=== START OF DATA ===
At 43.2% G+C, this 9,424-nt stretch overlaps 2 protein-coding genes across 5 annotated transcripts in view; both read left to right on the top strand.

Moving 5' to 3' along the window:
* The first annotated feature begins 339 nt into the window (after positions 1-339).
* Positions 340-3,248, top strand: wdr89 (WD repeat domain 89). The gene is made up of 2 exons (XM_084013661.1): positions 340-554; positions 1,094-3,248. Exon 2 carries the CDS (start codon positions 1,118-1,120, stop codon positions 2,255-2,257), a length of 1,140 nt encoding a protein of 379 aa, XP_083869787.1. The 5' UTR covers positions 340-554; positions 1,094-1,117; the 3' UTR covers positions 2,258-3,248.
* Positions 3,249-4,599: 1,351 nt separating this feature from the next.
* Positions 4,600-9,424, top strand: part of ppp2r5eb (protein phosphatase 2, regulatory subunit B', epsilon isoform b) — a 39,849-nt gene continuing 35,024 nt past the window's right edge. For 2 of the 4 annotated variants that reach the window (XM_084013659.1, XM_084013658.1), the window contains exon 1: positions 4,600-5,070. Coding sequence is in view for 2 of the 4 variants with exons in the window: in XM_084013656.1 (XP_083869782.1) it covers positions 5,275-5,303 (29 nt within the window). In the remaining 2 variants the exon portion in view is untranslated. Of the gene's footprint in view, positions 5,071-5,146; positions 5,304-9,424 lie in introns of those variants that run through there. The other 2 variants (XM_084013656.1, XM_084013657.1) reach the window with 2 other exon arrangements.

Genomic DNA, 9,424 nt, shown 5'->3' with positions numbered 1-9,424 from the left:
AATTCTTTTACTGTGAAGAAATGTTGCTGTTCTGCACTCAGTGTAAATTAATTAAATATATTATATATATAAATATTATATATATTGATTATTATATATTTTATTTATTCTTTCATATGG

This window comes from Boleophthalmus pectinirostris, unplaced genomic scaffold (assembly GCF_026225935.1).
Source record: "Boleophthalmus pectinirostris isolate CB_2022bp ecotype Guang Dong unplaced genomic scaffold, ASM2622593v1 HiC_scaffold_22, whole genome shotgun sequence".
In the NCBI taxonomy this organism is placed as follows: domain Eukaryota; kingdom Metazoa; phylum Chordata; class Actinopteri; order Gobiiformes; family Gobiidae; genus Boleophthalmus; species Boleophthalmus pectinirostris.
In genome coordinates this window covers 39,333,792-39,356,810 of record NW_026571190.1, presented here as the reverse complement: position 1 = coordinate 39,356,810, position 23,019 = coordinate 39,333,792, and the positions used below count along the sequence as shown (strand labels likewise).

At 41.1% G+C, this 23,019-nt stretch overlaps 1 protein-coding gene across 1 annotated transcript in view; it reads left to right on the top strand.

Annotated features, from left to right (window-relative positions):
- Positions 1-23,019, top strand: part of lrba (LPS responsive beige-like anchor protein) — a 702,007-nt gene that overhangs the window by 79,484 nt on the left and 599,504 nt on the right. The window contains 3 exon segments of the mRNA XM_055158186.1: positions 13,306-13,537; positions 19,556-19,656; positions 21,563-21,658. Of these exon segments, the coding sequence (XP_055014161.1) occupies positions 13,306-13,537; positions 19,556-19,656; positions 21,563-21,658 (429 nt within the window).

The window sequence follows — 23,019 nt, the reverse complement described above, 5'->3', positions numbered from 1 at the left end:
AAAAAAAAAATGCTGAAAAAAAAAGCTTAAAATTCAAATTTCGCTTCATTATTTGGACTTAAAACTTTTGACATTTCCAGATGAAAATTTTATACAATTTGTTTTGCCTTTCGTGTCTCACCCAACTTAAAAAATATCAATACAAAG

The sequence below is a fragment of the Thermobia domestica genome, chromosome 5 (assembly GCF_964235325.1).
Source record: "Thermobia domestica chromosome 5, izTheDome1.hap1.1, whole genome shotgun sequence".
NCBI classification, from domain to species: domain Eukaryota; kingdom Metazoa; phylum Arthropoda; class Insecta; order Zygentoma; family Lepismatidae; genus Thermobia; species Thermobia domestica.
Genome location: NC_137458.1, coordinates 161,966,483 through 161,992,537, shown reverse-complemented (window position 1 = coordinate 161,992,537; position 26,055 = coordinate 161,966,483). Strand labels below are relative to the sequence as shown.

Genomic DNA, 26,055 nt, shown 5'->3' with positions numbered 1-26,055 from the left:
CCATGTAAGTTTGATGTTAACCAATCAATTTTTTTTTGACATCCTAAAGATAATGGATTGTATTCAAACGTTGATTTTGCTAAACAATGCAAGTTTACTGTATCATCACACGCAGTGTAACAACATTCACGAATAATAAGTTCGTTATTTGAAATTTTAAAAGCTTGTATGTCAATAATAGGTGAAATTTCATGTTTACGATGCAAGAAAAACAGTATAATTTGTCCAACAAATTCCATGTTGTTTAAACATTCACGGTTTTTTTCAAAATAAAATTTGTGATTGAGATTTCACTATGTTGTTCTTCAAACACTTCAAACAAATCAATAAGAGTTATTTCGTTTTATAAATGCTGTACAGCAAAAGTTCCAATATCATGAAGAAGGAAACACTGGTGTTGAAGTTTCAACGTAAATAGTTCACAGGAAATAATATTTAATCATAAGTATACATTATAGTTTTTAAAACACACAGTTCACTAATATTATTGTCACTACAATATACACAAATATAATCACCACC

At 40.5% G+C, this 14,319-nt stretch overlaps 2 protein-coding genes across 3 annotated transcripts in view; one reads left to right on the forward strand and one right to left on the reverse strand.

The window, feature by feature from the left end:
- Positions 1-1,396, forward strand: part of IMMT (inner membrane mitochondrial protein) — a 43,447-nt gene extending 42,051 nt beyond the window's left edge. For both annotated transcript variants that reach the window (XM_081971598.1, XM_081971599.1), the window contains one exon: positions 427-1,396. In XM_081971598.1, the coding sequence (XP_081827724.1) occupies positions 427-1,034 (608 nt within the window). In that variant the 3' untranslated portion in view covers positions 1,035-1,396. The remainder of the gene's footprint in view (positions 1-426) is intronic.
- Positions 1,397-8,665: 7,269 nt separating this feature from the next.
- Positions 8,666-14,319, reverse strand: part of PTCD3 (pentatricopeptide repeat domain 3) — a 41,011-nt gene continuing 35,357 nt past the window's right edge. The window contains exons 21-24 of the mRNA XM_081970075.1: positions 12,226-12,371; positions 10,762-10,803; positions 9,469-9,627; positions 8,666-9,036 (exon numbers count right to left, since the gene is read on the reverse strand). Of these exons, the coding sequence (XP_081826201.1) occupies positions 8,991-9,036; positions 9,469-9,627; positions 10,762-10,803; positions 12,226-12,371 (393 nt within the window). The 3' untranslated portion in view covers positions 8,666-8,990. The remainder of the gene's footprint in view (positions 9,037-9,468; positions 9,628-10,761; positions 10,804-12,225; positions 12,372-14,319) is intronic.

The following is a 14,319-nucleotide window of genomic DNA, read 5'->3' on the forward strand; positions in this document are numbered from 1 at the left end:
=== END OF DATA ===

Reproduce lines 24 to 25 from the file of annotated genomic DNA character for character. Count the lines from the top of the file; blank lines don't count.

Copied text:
At 40.5% G+C, this 14,319-nt stretch overlaps 2 protein-coding genes across 3 annotated transcripts in view; one reads left to right on the forward strand and one right to left on the reverse strand.

The window, feature by feature from the left end: